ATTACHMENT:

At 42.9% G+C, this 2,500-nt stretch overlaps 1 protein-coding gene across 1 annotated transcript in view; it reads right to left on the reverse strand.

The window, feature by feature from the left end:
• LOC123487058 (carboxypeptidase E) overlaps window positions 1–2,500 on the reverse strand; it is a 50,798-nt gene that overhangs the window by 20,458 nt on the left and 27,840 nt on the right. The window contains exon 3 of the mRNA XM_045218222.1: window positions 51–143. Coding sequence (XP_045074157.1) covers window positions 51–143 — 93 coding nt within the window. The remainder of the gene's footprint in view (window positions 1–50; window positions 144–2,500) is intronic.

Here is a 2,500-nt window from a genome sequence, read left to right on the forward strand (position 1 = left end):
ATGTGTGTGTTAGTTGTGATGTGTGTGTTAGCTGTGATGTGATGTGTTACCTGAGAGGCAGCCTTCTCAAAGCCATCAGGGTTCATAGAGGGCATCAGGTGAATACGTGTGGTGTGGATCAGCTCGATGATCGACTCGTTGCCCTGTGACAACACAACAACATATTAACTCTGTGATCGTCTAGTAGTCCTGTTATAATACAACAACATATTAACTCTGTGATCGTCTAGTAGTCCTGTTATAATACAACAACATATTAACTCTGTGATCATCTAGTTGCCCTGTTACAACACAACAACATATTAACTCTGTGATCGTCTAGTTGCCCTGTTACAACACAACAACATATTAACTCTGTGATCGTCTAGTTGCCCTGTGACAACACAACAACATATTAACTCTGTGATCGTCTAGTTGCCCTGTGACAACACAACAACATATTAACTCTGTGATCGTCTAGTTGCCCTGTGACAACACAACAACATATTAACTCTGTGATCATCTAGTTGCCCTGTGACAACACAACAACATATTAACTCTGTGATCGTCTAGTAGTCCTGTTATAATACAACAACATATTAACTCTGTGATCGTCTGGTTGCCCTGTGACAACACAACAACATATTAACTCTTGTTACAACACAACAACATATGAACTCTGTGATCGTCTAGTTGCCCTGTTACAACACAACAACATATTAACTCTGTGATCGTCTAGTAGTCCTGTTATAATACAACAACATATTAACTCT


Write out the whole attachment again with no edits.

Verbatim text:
At 42.9% G+C, this 2,500-nt stretch overlaps 1 protein-coding gene across 1 annotated transcript in view; it reads right to left on the reverse strand.

The window, feature by feature from the left end:
• LOC123487058 (carboxypeptidase E) overlaps window positions 1–2,500 on the reverse strand; it is a 50,798-nt gene that overhangs the window by 20,458 nt on the left and 27,840 nt on the right. The window contains exon 3 of the mRNA XM_045218222.1: window positions 51–143. Coding sequence (XP_045074157.1) covers window positions 51–143 — 93 coding nt within the window. The remainder of the gene's footprint in view (window positions 1–50; window positions 144–2,500) is intronic.

Here is a 2,500-nt window from a genome sequence, read left to right on the forward strand (position 1 = left end):
ATGTGTGTGTTAGTTGTGATGTGTGTGTTAGCTGTGATGTGATGTGTTACCTGAGAGGCAGCCTTCTCAAAGCCATCAGGGTTCATAGAGGGCATCAGGTGAATACGTGTGGTGTGGATCAGCTCGATGATCGACTCGTTGCCCTGTGACAACACAACAACATATTAACTCTGTGATCGTCTAGTAGTCCTGTTATAATACAACAACATATTAACTCTGTGATCGTCTAGTAGTCCTGTTATAATACAACAACATATTAACTCTGTGATCATCTAGTTGCCCTGTTACAACACAACAACATATTAACTCTGTGATCGTCTAGTTGCCCTGTTACAACACAACAACATATTAACTCTGTGATCGTCTAGTTGCCCTGTGACAACACAACAACATATTAACTCTGTGATCGTCTAGTTGCCCTGTGACAACACAACAACATATTAACTCTGTGATCGTCTAGTTGCCCTGTGACAACACAACAACATATTAACTCTGTGATCATCTAGTTGCCCTGTGACAACACAACAACATATTAACTCTGTGATCGTCTAGTAGTCCTGTTATAATACAACAACATATTAACTCTGTGATCGTCTGGTTGCCCTGTGACAACACAACAACATATTAACTCTTGTTACAACACAACAACATATGAACTCTGTGATCGTCTAGTTGCCCTGTTACAACACAACAACATATTAACTCTGTGATCGTCTAGTAGTCCTGTTATAATACAACAACATATTAACTCT